menting cloud solutions, which provide crucial customer-end services such as contact centre, internet booking, online-payment, online check-in, and extending IT services to new destinations much quicker with much less cost and manpower involved, which in turn enables Gulf Air to respond to customers needs much faster. According to Gulf Business Machines, the improved bandwidth, enhanced networking technologies and an ever increasing server computing power has accelerated the adoption of cloud comput-
“On the business front, traditionally we had relatively low bandwidth connections between our branch oﬃces and data centres, to deliver this in a cost eﬀective manner we are implementing new data compression and application acceleration technologies.” FAYYAS ALAM, VICE-PRESIDENT IT PRODUCTION, EMIRATES AIRLINES. tracking, visa rules for travellers, fare quotes from other airlines and reservations,” explains Alam. Emirates says that it is expecting more adoption of internet, vitualisation and cloud-based network services for a variety of business uses. The trend in the data centre environment is more virtualisation at all layers of the infrastructure and dynamic infrastructure provisioning for a private service to enterprise use,” says Alam. Gulf Air has also begun imple-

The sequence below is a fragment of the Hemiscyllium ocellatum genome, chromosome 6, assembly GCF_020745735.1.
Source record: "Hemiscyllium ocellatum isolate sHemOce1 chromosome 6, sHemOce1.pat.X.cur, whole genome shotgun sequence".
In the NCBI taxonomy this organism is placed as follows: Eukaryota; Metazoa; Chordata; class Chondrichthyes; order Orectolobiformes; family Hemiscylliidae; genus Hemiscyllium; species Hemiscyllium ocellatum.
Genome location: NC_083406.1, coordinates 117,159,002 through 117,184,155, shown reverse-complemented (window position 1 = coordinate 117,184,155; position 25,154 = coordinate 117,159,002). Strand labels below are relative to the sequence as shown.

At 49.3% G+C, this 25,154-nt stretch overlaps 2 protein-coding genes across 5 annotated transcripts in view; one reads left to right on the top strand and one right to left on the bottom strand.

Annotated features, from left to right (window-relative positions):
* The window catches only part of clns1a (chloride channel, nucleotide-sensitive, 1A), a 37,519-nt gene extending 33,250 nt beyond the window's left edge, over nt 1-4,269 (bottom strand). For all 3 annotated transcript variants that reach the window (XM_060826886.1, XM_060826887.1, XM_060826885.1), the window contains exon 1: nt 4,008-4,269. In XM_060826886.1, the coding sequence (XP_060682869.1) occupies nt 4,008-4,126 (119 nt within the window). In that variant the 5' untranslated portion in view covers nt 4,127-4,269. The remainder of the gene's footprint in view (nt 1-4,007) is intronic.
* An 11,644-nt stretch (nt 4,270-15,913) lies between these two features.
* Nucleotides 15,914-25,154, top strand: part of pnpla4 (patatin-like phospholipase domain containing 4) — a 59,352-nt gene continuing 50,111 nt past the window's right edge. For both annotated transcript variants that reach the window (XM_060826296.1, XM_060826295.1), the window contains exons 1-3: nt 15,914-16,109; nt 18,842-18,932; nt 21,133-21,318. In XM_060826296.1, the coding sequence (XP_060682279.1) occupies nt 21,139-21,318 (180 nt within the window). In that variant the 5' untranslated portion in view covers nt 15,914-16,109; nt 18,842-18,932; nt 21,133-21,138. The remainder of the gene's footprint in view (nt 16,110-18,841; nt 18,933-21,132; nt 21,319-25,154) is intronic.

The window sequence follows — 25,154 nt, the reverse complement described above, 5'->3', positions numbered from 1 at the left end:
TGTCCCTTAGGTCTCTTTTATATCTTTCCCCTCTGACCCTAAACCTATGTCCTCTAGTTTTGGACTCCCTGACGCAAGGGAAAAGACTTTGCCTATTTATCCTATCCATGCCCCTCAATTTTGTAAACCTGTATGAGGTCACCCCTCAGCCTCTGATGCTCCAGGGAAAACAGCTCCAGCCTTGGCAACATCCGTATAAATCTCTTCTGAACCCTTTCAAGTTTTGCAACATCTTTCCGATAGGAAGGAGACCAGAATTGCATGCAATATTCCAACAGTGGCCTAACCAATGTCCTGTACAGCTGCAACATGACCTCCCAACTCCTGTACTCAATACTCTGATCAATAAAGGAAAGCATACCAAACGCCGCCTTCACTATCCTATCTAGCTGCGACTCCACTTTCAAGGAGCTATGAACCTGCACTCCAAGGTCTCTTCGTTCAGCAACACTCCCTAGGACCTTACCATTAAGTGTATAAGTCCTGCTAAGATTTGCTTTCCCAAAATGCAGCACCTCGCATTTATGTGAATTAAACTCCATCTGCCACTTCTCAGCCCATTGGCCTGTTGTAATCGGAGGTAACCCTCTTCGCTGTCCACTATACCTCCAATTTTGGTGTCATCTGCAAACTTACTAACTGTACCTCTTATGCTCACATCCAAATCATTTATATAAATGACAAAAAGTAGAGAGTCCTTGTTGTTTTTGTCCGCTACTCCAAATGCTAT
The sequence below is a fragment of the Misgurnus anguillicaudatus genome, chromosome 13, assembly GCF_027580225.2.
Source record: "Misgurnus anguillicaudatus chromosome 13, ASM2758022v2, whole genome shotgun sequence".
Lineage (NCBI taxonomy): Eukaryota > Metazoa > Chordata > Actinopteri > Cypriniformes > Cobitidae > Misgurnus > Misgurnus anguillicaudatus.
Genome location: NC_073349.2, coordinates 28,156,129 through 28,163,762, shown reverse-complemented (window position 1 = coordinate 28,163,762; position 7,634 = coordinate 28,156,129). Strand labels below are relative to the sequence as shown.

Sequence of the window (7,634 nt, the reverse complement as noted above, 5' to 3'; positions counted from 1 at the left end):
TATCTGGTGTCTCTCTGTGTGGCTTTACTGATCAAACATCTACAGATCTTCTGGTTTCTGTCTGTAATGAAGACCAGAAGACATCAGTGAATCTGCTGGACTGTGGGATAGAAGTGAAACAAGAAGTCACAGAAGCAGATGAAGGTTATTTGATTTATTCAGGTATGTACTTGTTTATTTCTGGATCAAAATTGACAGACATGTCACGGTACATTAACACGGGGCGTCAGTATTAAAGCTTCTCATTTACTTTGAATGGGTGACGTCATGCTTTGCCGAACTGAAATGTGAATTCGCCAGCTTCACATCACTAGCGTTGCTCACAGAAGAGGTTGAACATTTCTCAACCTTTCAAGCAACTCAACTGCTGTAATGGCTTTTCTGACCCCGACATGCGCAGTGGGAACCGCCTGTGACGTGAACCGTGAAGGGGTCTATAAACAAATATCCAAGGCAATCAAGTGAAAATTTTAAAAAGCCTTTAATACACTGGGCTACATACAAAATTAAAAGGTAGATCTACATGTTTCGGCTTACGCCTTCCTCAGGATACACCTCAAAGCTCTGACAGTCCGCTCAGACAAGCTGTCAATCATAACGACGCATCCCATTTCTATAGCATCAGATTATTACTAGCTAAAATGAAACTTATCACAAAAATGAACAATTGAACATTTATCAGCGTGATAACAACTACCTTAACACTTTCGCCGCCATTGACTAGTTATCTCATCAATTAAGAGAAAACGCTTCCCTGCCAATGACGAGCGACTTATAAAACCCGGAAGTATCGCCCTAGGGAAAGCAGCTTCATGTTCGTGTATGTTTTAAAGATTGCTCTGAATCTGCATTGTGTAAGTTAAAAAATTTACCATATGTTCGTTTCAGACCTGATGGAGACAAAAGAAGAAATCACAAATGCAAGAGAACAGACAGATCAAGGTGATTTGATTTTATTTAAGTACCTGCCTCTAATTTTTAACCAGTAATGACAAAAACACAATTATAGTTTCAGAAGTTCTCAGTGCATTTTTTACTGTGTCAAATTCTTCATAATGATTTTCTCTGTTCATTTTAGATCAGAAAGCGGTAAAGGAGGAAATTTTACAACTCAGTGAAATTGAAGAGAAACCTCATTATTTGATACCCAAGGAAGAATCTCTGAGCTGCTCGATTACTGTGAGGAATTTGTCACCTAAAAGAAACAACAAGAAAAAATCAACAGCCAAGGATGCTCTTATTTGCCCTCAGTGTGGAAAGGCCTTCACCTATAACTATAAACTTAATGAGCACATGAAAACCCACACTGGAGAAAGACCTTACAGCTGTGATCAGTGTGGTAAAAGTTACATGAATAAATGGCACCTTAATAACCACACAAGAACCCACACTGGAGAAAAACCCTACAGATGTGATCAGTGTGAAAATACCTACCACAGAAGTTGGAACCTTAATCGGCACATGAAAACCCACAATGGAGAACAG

ing, and virtualisation is now the preferred technology that most airlines are adopting when looking at legacy hardware replacement. In spite of the restricted budgets, virtualisation and cloud computing are being widely adopted by the aviation industry as a means of helping realise Return on Investment (ROI) and Total Cost of Ownership (TCO) benefits, while at the same time allowing access to newer technologies vital for the aviation industry’s growth.